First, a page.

The existence check
Before you build something, check for an open source alternative. You might not find the exact match, but something similar. Later, tweak it according to your need.
An year ago , I made a news app for sports. When the app grew, I needed a way to manage users, add polls, etc. An admin panel was required.
I came across Flask-AppBuilder. I wrote the database model. It automatically generated views. They already had a login system and I could create admin users through commands. This was a life saver. Later, the app grew more complex. I had more things like tags, fixtures, etc. I could generate the views in minutes.
This didn’t look great, but did the job. Since this was only for employees, it didn’t matter. Some companies build such things from scratch. Such waste of time and money.
The trade off
There are few frameworks which allows you to build things really fast, but don’t guarantee scale. Meteor in it’s initial stages, didn’t promise scale. A lot of people had issues . However, it helped ship things really fast. We could do things in days, which usually took weeks. Once you are done developing the responsive web app, one command is all it takes to package an ios or android app.
We prototyped fast. Things used to break. However, we got it up and running in no time.
Question traditional means
The task was to fetch news articles till the last sync. Doing this with API’s is a pain. You have to loop through multiple paginated results, ensure it doesn’t take up too much memory, deliver it really fast so that user don’t have to wait etc.
This is when I heard about Google Cloud Messaging (GCM) topic subscription. It’s a simple pub-sub. I made the client programatically subscribe to the topic ‘sports’. Then my parser was set to publish all news to the ‘sports’ topic.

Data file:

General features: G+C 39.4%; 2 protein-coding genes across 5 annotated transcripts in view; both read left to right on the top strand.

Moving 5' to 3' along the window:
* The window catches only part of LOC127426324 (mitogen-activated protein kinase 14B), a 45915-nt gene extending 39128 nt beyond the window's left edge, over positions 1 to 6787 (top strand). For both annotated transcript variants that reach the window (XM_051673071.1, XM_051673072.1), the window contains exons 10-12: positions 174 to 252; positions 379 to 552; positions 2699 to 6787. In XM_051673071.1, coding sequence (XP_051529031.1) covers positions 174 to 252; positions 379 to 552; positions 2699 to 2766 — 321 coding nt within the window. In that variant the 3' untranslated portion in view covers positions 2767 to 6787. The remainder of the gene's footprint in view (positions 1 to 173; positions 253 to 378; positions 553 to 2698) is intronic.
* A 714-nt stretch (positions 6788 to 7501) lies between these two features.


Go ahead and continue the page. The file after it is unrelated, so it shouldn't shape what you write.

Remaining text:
This went as a push notification to the client. In the client side I parsed the notification content and stored it in the database. I didn’t have to write any API’s (web based). The best part is Google Cloud Messaging is free. I could scale this to millions without spending a dime.
Build first optimise later
In the early stages of a startup when you are still figuring things out. You go through rapid prototyping. The more you engineer it, the more it hurts when you have to throw it away. Unless you have validation, I would say, its enough to make it work. When users stick to your product, optimise it. Around 90% of the prototypes I build went to trash.
Don’t over engineer from day one, instead optimise it incrementally. I made the mistake of worrying about scale and security. It was not worth it. I agree there are chances your product can go viral and it may break. But if your product is valuable, people will come back.
Adopt growing frameworks
Some people are really reluctant towards learning new things. Even if it could make their work lot easier. I did struggle to setup docker initially. Later my co-founder didn’t have to bother me to deploy the CSS updates. He could trigger the deployment with a git push.
I have seen a few employees making their own frameworks instead of adopting the one which has a well established community. The problem is maintenance and upgrades are costly. A framework with a well established community gives free maintenance and upgrades. The worse scenario is when this person leaves the company. If the product is complex , developers will have a hard time taking the product forward.
Negotiate before you build (This is not possible in most startups unless you are the CTO). Your business founder might need a lot of things from day one. A product gets better through continuous iteration. Tell him, if this works we will add that. Instead of building ‘this and that’ and scraping them both.